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It’s easy to conclude that people are the problem.

It sure looks like people are to blame for pretty much everything that ails us. People are responsible for all this political, economic, environmental, sociological, technological, religious mess. Greedy narcissists have corrupted, stolen, and broken the world. And ignorant rubes have allowed it to happen.

I am aware that railing against my fellow humans like this only makes me more miserable.  But much of the time, I’m so baffled, frustrated, and furious that it’s hard to see it any other way.  I can’t understand the unbridled meanness, selfishness, and bigotry. At least once a day, I howl in despair, “What the fuck is wrong with people?!”

I know we all have fears and frailties.  None of us manages always to be our best.  All of us behave badly on occasion, revealing shadowy, baser instincts.  What doesn’t make sense to me is how overt it is nowadays, intentional even —  the fact that hatred and ugliness seems to be the point.  WTF?!

But I’m trying really, really hard not to turn into a misanthrope about it.

The trouble with misanthropy — a generalized dislike of humankind, which is the logical progression from the idea that people are the problem — is that this pretty much makes it impossible to see any solution. Blaming and despising other people not only leaves me sad and isolated, it also makes me feel hopeless. And then I want to give up. Which becomes part of the problem.

Because the thing is: whether or not people are the problem, I also believe that people must be the solution.

And that’s very hard to see when we get lost in blame, vilification, and estrangement. When I’m other-ing in the same way of which accuse them. I don’t feel empowered when I’ve given up on myself, when I’ve given up on us. That’s how we forfeit the opportunity to be part of anything, of everything that will happen next.

An orientation towards people as the problem tends to eclipse all our other capacities. Our capacity for creativity and innovation, for kindness and empathy, for change and transformation, for possibility. For greatness.

I need to remember who we are. We the people.

Last week, my niece Mary took Travis and me to see the tour of Funny Girl at the Bushnell Performing Arts Center in Hartford, CT. I enjoyed it a lot. I’d never seen Funny Girl on stage, though I’m fairly familiar with the 1968 movie musical. Anyway, one of the big Act I numbers is, “People Who Need People.”

It’s a song about which I’ve never had very strong feelings one way or another. Maybe it’s tended to seem a little corny to me, a little cringey, the longing of it. But last week it resonated deeply. In the show, a young, newly successful Fanny Brice is considering her independent ascent to stardom and musing about how this might or might not fit with her need for relationship and community. She sings:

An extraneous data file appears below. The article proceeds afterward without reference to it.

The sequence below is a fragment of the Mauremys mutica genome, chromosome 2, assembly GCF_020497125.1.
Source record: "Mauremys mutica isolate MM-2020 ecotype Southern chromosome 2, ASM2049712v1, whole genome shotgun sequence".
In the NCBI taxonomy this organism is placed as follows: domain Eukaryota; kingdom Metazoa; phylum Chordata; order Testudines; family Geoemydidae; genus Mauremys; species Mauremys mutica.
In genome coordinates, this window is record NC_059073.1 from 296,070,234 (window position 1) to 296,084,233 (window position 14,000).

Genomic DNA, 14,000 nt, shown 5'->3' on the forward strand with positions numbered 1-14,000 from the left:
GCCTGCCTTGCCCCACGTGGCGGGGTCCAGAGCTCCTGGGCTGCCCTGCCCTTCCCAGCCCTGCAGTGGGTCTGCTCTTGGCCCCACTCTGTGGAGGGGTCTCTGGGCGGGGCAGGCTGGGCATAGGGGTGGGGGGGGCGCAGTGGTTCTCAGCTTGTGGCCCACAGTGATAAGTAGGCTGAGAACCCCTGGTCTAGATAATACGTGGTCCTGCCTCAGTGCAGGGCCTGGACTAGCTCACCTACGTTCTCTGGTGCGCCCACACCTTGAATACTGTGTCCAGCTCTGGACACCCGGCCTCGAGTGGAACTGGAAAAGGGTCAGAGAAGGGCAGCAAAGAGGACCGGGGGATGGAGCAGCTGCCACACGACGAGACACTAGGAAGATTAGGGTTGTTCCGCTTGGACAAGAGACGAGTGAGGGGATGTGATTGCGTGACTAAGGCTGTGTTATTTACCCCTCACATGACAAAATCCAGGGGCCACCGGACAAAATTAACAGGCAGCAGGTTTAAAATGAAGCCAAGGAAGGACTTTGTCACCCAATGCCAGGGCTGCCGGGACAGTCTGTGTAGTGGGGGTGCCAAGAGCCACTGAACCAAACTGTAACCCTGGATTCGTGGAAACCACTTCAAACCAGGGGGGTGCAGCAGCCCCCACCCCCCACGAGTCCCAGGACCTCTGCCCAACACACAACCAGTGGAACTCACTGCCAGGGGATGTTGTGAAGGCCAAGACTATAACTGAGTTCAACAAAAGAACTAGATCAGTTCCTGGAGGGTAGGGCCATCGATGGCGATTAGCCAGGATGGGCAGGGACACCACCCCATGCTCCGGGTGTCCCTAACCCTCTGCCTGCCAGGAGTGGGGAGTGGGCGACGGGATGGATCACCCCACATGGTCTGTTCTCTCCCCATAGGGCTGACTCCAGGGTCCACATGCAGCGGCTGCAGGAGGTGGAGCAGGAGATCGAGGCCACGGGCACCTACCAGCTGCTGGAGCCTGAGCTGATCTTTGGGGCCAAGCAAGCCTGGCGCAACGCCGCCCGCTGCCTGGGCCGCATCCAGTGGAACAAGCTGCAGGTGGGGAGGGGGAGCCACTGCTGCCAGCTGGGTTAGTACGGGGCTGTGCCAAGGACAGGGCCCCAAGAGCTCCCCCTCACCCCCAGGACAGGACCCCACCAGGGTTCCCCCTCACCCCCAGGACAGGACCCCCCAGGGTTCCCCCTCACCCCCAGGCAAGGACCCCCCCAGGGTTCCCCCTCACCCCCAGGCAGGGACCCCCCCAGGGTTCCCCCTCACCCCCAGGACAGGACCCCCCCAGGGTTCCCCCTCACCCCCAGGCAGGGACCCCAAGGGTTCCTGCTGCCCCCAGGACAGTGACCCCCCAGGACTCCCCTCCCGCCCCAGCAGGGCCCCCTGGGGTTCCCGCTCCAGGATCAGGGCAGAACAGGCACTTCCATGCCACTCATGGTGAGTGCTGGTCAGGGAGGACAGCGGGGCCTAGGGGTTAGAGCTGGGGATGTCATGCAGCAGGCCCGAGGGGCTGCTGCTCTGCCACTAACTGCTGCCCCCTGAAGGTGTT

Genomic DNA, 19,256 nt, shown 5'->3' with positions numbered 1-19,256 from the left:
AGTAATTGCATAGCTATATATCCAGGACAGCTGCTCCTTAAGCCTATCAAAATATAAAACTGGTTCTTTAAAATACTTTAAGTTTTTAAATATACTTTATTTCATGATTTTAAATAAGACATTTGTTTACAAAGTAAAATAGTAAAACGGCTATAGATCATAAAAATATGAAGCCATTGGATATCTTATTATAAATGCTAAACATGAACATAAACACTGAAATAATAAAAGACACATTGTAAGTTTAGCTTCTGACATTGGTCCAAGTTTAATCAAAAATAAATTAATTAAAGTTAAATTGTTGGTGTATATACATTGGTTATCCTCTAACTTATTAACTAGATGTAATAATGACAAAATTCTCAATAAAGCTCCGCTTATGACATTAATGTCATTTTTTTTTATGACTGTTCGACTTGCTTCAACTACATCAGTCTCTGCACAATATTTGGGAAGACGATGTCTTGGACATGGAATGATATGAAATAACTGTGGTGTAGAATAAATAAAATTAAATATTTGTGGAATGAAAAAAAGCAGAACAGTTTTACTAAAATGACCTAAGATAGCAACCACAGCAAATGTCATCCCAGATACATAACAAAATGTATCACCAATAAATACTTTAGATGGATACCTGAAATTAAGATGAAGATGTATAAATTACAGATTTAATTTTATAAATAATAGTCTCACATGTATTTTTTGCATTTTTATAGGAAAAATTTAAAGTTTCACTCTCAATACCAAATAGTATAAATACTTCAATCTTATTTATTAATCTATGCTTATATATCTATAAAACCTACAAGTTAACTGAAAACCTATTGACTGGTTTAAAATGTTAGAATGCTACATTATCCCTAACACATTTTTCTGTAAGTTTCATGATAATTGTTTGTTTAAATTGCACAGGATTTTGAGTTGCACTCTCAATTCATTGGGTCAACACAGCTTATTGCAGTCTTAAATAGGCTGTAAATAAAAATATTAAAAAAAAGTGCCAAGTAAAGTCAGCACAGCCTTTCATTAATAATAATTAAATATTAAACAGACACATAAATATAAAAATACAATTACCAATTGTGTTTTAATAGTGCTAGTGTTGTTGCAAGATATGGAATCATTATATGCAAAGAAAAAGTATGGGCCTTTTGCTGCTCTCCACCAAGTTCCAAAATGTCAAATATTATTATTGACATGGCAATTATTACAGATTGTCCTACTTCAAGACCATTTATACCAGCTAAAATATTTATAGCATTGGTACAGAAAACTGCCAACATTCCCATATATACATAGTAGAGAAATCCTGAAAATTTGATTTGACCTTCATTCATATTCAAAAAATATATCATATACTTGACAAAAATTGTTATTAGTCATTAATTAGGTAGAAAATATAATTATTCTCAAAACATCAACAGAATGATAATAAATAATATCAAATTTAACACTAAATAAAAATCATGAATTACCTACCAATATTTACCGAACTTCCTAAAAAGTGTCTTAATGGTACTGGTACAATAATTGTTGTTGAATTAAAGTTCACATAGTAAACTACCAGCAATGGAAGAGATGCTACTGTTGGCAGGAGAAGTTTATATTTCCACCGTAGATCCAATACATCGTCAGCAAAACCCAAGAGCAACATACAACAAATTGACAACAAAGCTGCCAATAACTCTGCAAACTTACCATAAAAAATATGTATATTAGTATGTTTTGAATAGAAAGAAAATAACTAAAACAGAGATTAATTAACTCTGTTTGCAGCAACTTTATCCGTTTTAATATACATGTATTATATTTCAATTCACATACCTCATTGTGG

“People who need people
Are the luckiest people in the world.
We’re children, needing other children,
And yet letting a grown-up pride
Hide all the need inside,
Acting more like children than children.”

It’s lovely. And I think it touches on a balance we all need to find. Whether we’re introverted or extroverted, single or partnered, solo artists or collaborators. There’s tremendous Power, Grace, and Good in acknowledging and embracing the fact that we all need each other.

Independence is great; interdependence is greater. Self-reliance is strong; togetherness is unstoppable. An individual’s self-expression is an essential contribution; our collective voices raised in all harmonies and discords is a song celestial.

I’m trying to remember this — that I really do believe this: that people who need people are, indeed, the luckiest people in the world.

And when it starts to seem like people are the problem, I will remind myself again that people are the solution. We the people are the solution.

Even the ones with whom I disagree. Even the ones who have done terrible things. Even the ones who have rigged the game for their own enrichment, and those who appear to be undermining things that I value, and the ones who are so misinformed that they can’t tell which way is up anymore.

I am committed to Bosque Center for Spiritual Living being a place where it’s safe to open our hearts and minds to each other, to our need for each other. Where we can be fully ourselves and where this liberty is contagious, where everyone feels more and more free to express themselves. Where “safe space” doesn’t mean unanimity — where we can be and should be different, where we delight in difference and even in disagreement. And when we need to rise to challenges — our own personal problems as well as matters that concern all of us — we do so with as big an idea of Togetherness and Inclusivity as we can muster.

We recognize that not only are we in this together, we are This together.

Whether we’re making music or preserving democracy in the United States — we, together, are what’s called for. We the people. The luckiest people in the world.

Happy Interdependence Day, my friends. Have a safe and healthy holiday. I can’t wait to be with you this Sunday, July 7, 10am at q-Staff Theatre. Our new space is at 400 Broadway Blvd. SE, on the southeast corner of Broadway and Lead. There are dedicated spots right in front of the theater for those who need easy access. With plenty of parking up and down Broadway, as well as one block east on Arno. XO, Drew

©2024 Drew Groves

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